Indeed, in Osorio Coleridge calls into question the ethically optimistic aspects of the ‘association of ideas’ and its corollary positions regarding the necessity of benevolence and moral perfectibility as formulated by David Hartley and elaborated by Joseph Priestley.  These had of course been the foundation for Coleridge’s beliefs as a Unitarian and avowed necessitarian.  The 1795 Lectures on Revealed Religion for example are steeped in the Priestleyan version of Hartley’s doctrines of necessity and philosophical optimism.  According to these, human conduct is governed by immutable psychological laws, namely, that we cannot act without motive and that we must choose benevolent motives at an increasing rate as experience will prove that only these are associated with feelings of pleasure.  Thus the progressive melioration of human morality will lead to millennial utopia.  It had been precisely the element of determinism in Hartley’s system that made it so attractive to Coleridge because it seemed to provide a psychological proof for his Christian alternative to the Godwinian belief that universal benevolence was contingently predicated upon the proper application of reason.  As Patton and Mann note, ‘[Hartleyan psychology seemed to] remove the element of chance from life, which was the atheist’s and materialist’s only alternative hypothesis as to the nature and origin of things’ (LPR lxi).  Events in Osorio however appear radically contingent, or if not, then governed by an inscrutable providence whose laws resist systematic prescription for right conduct.  As Paul Magnuson notes, the primary actions taken in the play are motivated by dreams, reveries, and staged fictions, suggesting that ‘human action is based on dreams and not on the realities of history’,[8] that is, on irrational rather than predictable causal factors.  More often than not, these fictions prove misleading and bring about tragically unintended consequences raising doubts as to what in fact constitutes reality.  Albert’s scheme to make his brother feel remorse for attempted fratricide leads unexpectedly to the death of Ferdinand and Osorio, leaving him in a state of horror and frustrated impotence.  Likewise, Osorio’s designs to dupe Maria into marriage succeed only in self-deception, while the plan to kill his brother ultimately brings about his own death.  But if the plot of Osorio thus hinges on a fundamental lacuna between human motive and action, this also constitutes a sharp break with the corollary doctrines of necessity, the association of ideas, and human perfectibility that had previously sustained Coleridge’s thought.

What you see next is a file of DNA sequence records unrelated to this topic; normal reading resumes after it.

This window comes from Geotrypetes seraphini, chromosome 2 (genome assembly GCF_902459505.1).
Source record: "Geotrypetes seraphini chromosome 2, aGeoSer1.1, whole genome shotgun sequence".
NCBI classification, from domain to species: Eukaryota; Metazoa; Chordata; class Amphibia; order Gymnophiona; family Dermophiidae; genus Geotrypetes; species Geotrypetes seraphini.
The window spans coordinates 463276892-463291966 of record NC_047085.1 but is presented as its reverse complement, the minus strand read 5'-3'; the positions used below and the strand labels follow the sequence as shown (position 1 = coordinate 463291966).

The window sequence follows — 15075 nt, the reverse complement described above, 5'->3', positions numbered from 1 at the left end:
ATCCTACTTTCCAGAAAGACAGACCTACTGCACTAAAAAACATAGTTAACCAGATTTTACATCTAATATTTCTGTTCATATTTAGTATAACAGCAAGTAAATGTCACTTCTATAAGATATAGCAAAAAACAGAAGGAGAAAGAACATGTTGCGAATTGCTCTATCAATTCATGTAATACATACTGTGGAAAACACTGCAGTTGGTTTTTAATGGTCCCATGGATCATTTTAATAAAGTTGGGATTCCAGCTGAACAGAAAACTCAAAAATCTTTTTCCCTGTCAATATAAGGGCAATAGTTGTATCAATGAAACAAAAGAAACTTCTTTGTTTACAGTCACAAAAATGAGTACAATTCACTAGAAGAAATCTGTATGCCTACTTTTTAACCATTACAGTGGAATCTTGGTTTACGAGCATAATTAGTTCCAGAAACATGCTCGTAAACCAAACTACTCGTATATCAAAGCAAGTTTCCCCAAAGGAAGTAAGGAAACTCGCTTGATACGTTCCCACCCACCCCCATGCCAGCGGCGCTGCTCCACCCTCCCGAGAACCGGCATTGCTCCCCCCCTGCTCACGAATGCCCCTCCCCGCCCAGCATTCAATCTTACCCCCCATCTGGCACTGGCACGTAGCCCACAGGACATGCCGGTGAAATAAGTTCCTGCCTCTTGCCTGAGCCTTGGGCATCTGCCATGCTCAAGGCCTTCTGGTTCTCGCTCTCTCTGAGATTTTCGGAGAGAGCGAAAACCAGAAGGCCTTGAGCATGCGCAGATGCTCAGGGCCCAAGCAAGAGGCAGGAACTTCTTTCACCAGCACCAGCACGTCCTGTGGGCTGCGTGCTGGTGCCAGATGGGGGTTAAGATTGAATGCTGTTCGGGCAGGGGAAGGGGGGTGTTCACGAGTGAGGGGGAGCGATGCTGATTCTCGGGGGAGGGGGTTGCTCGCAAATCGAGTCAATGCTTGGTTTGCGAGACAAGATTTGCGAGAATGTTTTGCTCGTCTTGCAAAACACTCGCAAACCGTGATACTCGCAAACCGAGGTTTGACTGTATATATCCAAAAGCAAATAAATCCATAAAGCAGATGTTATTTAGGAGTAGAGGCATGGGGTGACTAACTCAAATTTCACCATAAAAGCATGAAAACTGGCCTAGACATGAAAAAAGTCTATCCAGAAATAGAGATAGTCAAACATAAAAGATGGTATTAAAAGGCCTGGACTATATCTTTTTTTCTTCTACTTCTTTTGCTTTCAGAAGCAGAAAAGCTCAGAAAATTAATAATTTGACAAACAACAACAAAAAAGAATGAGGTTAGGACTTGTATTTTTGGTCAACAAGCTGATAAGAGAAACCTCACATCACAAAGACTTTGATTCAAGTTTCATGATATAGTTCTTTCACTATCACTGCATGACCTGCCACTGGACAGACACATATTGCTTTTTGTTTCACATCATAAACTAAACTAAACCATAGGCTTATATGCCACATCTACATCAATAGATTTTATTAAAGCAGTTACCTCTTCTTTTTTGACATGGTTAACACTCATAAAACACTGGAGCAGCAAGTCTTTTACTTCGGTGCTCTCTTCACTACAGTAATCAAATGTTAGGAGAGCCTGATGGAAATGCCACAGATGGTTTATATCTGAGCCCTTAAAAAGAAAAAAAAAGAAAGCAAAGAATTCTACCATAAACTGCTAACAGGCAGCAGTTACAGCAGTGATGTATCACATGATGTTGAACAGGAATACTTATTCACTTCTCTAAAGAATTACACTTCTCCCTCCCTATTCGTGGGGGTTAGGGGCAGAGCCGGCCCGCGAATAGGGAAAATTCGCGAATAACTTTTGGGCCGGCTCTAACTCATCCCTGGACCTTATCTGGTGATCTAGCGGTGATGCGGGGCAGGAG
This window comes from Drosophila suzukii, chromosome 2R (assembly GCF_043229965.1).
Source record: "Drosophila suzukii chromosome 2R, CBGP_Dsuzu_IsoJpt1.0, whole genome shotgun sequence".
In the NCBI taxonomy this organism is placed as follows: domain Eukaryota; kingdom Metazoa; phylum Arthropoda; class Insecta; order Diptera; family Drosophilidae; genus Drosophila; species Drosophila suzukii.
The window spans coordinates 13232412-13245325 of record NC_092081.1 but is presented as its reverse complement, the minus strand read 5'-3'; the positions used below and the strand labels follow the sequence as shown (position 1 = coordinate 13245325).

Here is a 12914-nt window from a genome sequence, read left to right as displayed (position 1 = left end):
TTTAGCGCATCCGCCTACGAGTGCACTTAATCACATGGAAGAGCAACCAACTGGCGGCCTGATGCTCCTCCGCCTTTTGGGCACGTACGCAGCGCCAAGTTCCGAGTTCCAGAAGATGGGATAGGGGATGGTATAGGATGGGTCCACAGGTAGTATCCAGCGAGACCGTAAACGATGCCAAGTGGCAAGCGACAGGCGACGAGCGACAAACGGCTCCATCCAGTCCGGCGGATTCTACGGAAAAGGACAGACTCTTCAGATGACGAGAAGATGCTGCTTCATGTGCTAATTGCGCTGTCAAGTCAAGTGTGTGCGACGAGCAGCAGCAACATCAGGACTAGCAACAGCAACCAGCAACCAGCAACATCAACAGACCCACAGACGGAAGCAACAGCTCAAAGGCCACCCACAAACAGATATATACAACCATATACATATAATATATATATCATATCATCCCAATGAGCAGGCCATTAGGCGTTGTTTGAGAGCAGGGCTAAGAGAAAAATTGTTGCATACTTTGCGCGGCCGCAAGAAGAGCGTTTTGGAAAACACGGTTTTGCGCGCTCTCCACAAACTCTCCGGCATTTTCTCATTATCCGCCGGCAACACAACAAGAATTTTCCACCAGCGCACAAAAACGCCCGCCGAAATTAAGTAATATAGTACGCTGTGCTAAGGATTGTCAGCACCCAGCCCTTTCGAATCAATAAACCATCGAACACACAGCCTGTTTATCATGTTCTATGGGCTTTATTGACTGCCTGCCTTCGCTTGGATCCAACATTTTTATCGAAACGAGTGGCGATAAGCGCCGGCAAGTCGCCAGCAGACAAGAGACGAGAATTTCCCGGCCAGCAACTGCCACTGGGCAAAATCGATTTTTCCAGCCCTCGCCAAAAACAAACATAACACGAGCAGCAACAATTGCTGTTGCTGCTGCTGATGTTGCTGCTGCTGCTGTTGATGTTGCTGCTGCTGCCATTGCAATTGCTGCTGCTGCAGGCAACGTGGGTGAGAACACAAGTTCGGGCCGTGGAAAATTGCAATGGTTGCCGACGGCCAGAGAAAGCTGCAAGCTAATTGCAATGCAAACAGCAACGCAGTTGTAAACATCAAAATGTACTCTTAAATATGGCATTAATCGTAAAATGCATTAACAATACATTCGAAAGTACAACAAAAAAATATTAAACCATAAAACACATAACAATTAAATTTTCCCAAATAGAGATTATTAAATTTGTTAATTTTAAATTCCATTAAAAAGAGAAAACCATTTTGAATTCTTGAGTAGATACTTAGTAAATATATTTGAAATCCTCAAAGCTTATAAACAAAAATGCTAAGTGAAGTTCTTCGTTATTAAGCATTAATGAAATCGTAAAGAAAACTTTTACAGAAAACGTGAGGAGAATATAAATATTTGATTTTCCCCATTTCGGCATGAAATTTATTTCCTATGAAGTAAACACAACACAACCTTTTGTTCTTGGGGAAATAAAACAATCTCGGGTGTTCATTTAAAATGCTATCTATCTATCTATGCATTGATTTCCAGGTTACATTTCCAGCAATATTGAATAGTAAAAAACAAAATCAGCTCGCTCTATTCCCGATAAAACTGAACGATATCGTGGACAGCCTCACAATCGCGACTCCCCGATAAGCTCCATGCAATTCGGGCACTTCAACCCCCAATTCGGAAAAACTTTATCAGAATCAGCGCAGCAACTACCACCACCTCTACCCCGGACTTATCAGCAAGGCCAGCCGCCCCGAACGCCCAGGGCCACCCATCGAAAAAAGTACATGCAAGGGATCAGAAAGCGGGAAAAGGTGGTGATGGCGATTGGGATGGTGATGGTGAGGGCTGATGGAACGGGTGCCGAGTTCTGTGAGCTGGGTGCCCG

Moreover, as Patton and Mann note, ‘Hartleyan theory provided [for Coleridge] a psychological account and justification of ‘benevolence’ by showing how the necessary workings of the associational mechanism inevitably converted love of self into love of one’s family…and thence in widening circles to love of mankind…’ (LPR lxi).  This emphasis on the domestic affections as the instrument of necessity had been the foundation for Coleridge’s earlier moral and political thought and had underpinned his opposition to Godwin.  In Osorio however, any sense of the inevitability of proliferating benevolence is frustrated.  Albert’s attempts to effect good will in others merely results in death and misery.  Osorio proves unwilling to sustain feelings of remorse, preferring immediate death to the guilt and enslavement of a repentant life.  Alhadra’s triumph at the play’s end is the bittersweet satisfaction of having found revenge, and her character seems to herald the prospect of imminent apocalyptic destruction.  Far from appearing as the basis for millennial optimism, benevolent determinism becomes the ‘shallow sophism’ invoked by Osorio for self-exculpation, as is most acutely evident when he reflects on his status as his brother’s murderer: